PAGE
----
July 31, 2013

    Photo: Lou.gruber

Scientist Explains Mammoth Cloning

Could use stem cells from tissue

The scientist behind the first cloned animal has laid out how DNA from a preserved carcass could lead to the rebirth of the extinct wooly mammoth.

Sir Ian Wilmut, whose team cloned Dolly the sheep in 1996, said that while traditional cloning procedures, which require hundreds of eggs from a closely related species, would be unlikely to work with a mammoth, scientists might be able to reprogram cells recovered from a carcass to create stem cells, which in turn can be coaxed into forming eggs.

In an article on British science journalism site The Conversation, Wilmut cautioned that even if science could bring the mammoth back, there would be ethical issues to contend with.

In all of these discussions it is necessary to consider the welfare of the animals. Mammoths lived in cold climates, whereas their current relatives including potential surrogate mothers live in warmer regions.

It would be essential to provide mother and clone with the appropriate environment of temperature, moisture and diet. It would almost certainly be necessary to keep the animals in captivity, so it would be essential to provide as interesting an environment as possible. Ideally this should include other elephants, mammoths or hybrids to provide social interaction for the animal.

According to The Guardian, Researchers will have plenty of time to consider these issues: Wilmut thinks it's unlikely that they'll perfect the techniques required to resurrect the mammoth for another 50 years.

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    Photo: Screenshot

WATCH: Tough Mudder Clothesline

Caught up in Electroshock Therapy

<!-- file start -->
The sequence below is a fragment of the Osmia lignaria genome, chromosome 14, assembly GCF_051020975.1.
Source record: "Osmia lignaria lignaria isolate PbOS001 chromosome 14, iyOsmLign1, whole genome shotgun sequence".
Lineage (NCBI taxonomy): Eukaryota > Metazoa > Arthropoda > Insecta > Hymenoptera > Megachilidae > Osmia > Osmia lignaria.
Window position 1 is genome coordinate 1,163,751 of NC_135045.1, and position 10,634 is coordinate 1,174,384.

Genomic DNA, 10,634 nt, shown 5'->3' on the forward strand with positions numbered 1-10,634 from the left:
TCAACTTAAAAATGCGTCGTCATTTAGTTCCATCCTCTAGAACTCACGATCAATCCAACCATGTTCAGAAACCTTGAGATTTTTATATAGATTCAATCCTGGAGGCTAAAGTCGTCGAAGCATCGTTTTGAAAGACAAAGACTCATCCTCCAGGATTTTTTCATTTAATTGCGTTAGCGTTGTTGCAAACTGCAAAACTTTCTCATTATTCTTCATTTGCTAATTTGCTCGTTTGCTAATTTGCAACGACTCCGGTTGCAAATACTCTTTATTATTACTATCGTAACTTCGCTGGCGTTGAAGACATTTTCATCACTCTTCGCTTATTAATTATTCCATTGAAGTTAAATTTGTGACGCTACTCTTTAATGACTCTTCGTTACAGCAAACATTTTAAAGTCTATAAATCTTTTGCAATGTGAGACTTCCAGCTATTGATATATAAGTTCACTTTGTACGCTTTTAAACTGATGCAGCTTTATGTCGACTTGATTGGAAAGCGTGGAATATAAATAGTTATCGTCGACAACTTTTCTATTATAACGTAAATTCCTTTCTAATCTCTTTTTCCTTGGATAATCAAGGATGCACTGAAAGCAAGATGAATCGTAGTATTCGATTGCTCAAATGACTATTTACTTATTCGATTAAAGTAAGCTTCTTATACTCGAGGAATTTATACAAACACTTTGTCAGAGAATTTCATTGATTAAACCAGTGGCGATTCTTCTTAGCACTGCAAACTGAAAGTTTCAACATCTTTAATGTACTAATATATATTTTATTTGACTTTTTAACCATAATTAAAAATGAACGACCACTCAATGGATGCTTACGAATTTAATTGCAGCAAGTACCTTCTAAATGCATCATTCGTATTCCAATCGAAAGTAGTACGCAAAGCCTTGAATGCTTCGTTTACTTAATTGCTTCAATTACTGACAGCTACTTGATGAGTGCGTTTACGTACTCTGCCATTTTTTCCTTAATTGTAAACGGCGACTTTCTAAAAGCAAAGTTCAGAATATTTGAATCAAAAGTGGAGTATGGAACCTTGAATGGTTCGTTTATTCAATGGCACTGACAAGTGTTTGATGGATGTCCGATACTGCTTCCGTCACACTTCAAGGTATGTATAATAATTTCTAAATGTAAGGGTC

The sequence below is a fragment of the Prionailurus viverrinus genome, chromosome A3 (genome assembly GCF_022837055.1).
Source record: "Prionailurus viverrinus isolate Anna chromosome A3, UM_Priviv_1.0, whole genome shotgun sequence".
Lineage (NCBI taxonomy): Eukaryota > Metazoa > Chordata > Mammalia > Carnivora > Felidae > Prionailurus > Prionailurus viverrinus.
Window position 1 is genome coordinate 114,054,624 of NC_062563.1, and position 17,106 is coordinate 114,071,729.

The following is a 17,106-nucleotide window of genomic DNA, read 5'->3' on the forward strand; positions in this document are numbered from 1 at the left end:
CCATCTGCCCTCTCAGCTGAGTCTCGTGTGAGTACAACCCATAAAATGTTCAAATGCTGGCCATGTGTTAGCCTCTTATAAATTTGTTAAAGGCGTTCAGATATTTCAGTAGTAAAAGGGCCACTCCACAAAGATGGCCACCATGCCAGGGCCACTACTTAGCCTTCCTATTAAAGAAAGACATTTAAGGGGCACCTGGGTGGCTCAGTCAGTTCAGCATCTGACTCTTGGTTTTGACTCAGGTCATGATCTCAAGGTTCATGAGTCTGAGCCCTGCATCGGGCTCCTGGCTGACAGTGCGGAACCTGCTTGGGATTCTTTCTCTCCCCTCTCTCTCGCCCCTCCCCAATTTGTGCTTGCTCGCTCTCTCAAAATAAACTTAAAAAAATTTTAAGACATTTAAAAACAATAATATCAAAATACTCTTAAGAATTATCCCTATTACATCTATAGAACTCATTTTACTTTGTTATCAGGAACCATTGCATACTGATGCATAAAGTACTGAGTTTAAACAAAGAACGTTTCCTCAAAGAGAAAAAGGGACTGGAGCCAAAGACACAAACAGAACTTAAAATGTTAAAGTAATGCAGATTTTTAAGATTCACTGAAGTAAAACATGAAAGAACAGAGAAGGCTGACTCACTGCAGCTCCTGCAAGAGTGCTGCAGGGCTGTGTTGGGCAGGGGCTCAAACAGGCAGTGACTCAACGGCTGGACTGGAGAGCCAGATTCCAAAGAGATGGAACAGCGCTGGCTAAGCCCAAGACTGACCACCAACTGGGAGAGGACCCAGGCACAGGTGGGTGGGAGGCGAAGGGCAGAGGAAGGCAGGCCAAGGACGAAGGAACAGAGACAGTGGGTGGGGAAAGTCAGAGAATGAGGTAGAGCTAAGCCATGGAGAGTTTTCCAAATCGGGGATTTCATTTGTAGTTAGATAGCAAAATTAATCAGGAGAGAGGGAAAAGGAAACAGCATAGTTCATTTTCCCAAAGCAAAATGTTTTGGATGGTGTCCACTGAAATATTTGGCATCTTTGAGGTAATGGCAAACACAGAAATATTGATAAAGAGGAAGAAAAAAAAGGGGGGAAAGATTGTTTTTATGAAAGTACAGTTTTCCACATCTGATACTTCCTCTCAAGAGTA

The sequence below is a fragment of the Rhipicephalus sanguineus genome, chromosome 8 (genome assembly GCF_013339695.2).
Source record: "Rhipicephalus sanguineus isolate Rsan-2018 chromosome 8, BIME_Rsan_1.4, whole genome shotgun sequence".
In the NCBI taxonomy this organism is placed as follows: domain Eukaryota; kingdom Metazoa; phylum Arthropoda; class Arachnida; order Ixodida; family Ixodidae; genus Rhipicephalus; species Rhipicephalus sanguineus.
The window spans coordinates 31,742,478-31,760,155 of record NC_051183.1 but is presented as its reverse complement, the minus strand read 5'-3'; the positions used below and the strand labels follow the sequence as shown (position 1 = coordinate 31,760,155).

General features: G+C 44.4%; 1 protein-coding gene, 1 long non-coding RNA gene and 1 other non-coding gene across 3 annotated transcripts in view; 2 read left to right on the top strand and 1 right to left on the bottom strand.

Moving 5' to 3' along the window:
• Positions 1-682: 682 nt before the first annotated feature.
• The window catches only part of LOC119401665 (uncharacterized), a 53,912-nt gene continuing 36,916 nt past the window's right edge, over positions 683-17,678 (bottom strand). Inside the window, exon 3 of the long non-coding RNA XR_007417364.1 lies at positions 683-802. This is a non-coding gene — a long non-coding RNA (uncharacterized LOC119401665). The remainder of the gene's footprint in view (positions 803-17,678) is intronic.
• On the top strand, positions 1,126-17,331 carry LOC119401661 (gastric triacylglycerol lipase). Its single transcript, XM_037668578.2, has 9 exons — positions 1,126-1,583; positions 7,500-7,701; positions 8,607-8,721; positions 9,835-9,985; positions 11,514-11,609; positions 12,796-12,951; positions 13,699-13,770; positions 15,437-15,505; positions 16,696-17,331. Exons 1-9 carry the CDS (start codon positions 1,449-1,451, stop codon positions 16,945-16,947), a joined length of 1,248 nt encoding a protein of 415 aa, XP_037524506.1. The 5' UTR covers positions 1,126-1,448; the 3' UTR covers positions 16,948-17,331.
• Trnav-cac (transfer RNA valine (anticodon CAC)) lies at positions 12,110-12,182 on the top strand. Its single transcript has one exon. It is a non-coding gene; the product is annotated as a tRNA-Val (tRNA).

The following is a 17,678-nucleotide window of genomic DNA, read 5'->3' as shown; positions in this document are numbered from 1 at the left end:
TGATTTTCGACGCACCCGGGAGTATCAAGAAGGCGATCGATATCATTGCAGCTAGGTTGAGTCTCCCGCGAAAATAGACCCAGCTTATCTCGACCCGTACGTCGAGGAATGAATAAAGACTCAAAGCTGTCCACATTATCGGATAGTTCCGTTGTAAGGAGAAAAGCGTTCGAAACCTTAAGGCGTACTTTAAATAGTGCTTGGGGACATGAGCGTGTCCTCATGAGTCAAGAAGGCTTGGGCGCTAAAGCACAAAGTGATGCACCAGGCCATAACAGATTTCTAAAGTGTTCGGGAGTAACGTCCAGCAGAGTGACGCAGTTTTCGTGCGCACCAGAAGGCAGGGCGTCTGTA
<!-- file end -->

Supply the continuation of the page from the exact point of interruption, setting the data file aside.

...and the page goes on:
A participant in a Tough Mudder event in Buffalo got a bit of a shock when he clotheslined himself on an electrified wire partway through the race. The unidentified competitor was running through the field of wires, some of which carry up to 10,000 volts, in the Electroshock Therapy obstacle when one became tangled around his neck, pulling him to the ground.

Shocking video below.



Our Fitness Coach answers the question, "Could Tough Mudder's Electroshock Therapy Kill Me?"

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    Photo: visceralimage/Shutterstock.com

Florida Panhandle Facing a Bear Crisis

More animals have been spotted in recent months

Black bear encounters are on the rise in the Florida Panhandle, with 100 more sightings than usual this year, according to officials with the Florida Fish and Wildlife Conservation Commission. With more bears about and construction encroaching on their habitat, officials plan to hold a workshop to teach residents how to safely live alongside their four-legged neighbors.

Officials hope to reduce the number of bear-human interactions by keeping the animals away from populated areas and in the woods. But they need to persuade people to stop inadvertently feeding—and attracting the animals.

“And, the biggest thing is garbage. I mean, we put garbage out scraps of food out onto the curb and we leave it unattended," Florida Fish and Wildlife Conservation Commission biologist Barbara Almario told WFSU. "So, the best thing people can do is to learn how to secure that garbage until the day of their garbage pick-up.”

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